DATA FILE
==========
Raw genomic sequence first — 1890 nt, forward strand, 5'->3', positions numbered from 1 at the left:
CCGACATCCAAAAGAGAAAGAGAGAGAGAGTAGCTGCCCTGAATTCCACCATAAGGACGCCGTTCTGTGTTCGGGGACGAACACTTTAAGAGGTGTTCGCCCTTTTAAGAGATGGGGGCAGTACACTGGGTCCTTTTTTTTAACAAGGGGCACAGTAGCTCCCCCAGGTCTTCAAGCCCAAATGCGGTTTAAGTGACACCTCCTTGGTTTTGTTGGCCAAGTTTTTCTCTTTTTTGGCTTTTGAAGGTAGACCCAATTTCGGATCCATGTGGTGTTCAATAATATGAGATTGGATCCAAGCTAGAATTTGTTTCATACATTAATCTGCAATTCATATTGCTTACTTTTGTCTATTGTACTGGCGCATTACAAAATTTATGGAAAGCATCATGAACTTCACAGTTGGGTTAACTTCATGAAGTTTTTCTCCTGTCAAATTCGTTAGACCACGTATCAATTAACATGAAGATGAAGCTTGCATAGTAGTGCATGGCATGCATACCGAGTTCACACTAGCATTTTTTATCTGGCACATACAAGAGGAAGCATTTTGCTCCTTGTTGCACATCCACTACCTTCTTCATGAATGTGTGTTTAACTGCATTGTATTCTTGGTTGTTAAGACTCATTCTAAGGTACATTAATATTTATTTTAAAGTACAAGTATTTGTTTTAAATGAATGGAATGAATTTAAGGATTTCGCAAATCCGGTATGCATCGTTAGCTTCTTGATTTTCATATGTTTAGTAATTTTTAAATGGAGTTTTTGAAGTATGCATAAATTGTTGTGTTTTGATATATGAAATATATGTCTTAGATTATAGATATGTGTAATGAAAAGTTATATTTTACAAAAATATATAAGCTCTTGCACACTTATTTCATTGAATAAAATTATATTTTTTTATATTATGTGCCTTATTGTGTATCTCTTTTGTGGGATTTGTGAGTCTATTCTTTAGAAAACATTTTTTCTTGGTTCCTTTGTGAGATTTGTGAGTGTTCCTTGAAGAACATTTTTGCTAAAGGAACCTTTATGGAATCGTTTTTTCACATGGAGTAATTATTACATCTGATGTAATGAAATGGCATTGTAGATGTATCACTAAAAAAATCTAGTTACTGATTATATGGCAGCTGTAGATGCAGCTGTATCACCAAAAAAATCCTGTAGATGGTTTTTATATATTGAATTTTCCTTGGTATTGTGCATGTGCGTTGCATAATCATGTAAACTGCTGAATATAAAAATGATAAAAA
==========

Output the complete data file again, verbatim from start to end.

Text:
Raw genomic sequence first — 1890 nt, forward strand, 5'->3', positions numbered from 1 at the left:
CCGACATCCAAAAGAGAAAGAGAGAGAGAGTAGCTGCCCTGAATTCCACCATAAGGACGCCGTTCTGTGTTCGGGGACGAACACTTTAAGAGGTGTTCGCCCTTTTAAGAGATGGGGGCAGTACACTGGGTCCTTTTTTTTAACAAGGGGCACAGTAGCTCCCCCAGGTCTTCAAGCCCAAATGCGGTTTAAGTGACACCTCCTTGGTTTTGTTGGCCAAGTTTTTCTCTTTTTTGGCTTTTGAAGGTAGACCCAATTTCGGATCCATGTGGTGTTCAATAATATGAGATTGGATCCAAGCTAGAATTTGTTTCATACATTAATCTGCAATTCATATTGCTTACTTTTGTCTATTGTACTGGCGCATTACAAAATTTATGGAAAGCATCATGAACTTCACAGTTGGGTTAACTTCATGAAGTTTTTCTCCTGTCAAATTCGTTAGACCACGTATCAATTAACATGAAGATGAAGCTTGCATAGTAGTGCATGGCATGCATACCGAGTTCACACTAGCATTTTTTATCTGGCACATACAAGAGGAAGCATTTTGCTCCTTGTTGCACATCCACTACCTTCTTCATGAATGTGTGTTTAACTGCATTGTATTCTTGGTTGTTAAGACTCATTCTAAGGTACATTAATATTTATTTTAAAGTACAAGTATTTGTTTTAAATGAATGGAATGAATTTAAGGATTTCGCAAATCCGGTATGCATCGTTAGCTTCTTGATTTTCATATGTTTAGTAATTTTTAAATGGAGTTTTTGAAGTATGCATAAATTGTTGTGTTTTGATATATGAAATATATGTCTTAGATTATAGATATGTGTAATGAAAAGTTATATTTTACAAAAATATATAAGCTCTTGCACACTTATTTCATTGAATAAAATTATATTTTTTTATATTATGTGCCTTATTGTGTATCTCTTTTGTGGGATTTGTGAGTCTATTCTTTAGAAAACATTTTTTCTTGGTTCCTTTGTGAGATTTGTGAGTGTTCCTTGAAGAACATTTTTGCTAAAGGAACCTTTATGGAATCGTTTTTTCACATGGAGTAATTATTACATCTGATGTAATGAAATGGCATTGTAGATGTATCACTAAAAAAATCTAGTTACTGATTATATGGCAGCTGTAGATGCAGCTGTATCACCAAAAAAATCCTGTAGATGGTTTTTATATATTGAATTTTCCTTGGTATTGTGCATGTGCGTTGCATAATCATGTAAACTGCTGAATATAAAAATGATAAAAA